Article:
INTRODUCTION: One of South Africa's most exclusive discotheque nightclubs has been threatened with government shut-down because its letting in white patrons "encourages racial mixing and provokes immorality".
SV INTERIOR Blacks and whites dancing in disco (2 shots)
CU White woman dancing with white man PAN TO black dancers (2 shots)
SV White girl in brief costume performing for crowd
SV Black people at tables watching white nude dancer performing (2 shots)
SCU Disco owner Mr. Anwar Ismail holding up government proclamation about white restriction
CU Mr. Ismail speaking, overlay shots of EXTERIOR of disco, and sign advising "any member of public by entering this premises in doing so declares that he or she is not a member of the white group, in terms of S.A. law". (5 shots)
SPEECH ON FILM (TRANSCRIPT)
ISMAIL: (SEQ 6): "It's probably the first time in the world that a businessman has had to spend money advertising to turn business away."
INTERVIEWER: "Has there been any kind of racial friction?"
ISMAIL: "There's been of racial friction at any establishment whatsoever. On the contrary, I have predominantly Afrikaaner members patronising the premises. I've had cabinet ministers' sons, defence force officials and what I find very, very strange is that the Prime Minister can go overseas to places like Taiwan and dance with Asian women, but he won't allow the people here locally from socialising or mixing or dancing together. I first, am not prepared to practice apartheid in reverse as it is totally against my principle, and if it means the government closing down my business, it will then unfortunately just have to be so.
Script is copyright Reuters Limited. All rights reserved
Background: INTRODUCTION: One of South Africa's most exclusive discotheque nightclubs has been threatened with government shut-down because its letting in white patrons "encourages racial mixing and provokes immorality". The owner, Mr. Anwar Ismail, has been told to turn whites away from The Space Odyssey disco in Cape Town, but he refuses to become what he calls a race-controlling officer.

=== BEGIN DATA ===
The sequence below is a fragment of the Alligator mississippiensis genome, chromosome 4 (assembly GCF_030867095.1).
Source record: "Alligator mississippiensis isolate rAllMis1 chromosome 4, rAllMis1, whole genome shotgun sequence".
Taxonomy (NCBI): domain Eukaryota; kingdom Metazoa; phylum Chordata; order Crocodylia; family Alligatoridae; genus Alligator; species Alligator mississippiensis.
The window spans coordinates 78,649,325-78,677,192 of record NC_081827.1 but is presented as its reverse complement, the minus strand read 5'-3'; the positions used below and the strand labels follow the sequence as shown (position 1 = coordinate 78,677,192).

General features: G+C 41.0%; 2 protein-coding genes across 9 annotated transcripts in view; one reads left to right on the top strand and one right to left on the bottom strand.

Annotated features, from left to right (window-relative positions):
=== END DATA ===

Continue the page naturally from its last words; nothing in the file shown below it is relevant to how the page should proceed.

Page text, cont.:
SYNOPSIS: Mr. Ismail has gone part of the way to comply with the government order by placing a full-page advertisement in a newspaper, urging whites to stay away. The club is patronised by a wide cross-section of South African society. Regulars at the Space Odyssey include the sons and daughters of cabinet ministers, defence force officials and foreign diplomats.
Many of them are insisting they want to continue dancing side-by-side with coloureds and blacks, but believe their defiance of the government ruling increases the risk that authorities will close the club's doors permanently.
Mr. Ismail insists he would never physically stop patrons from entering the club because they do not have his skin colour. Mr. Ismail is Indian, and says the entrance ticket clearly states that the holder declares himself not to be a member of the white group, under South African law. That, he says, is as far as he's prepared to go.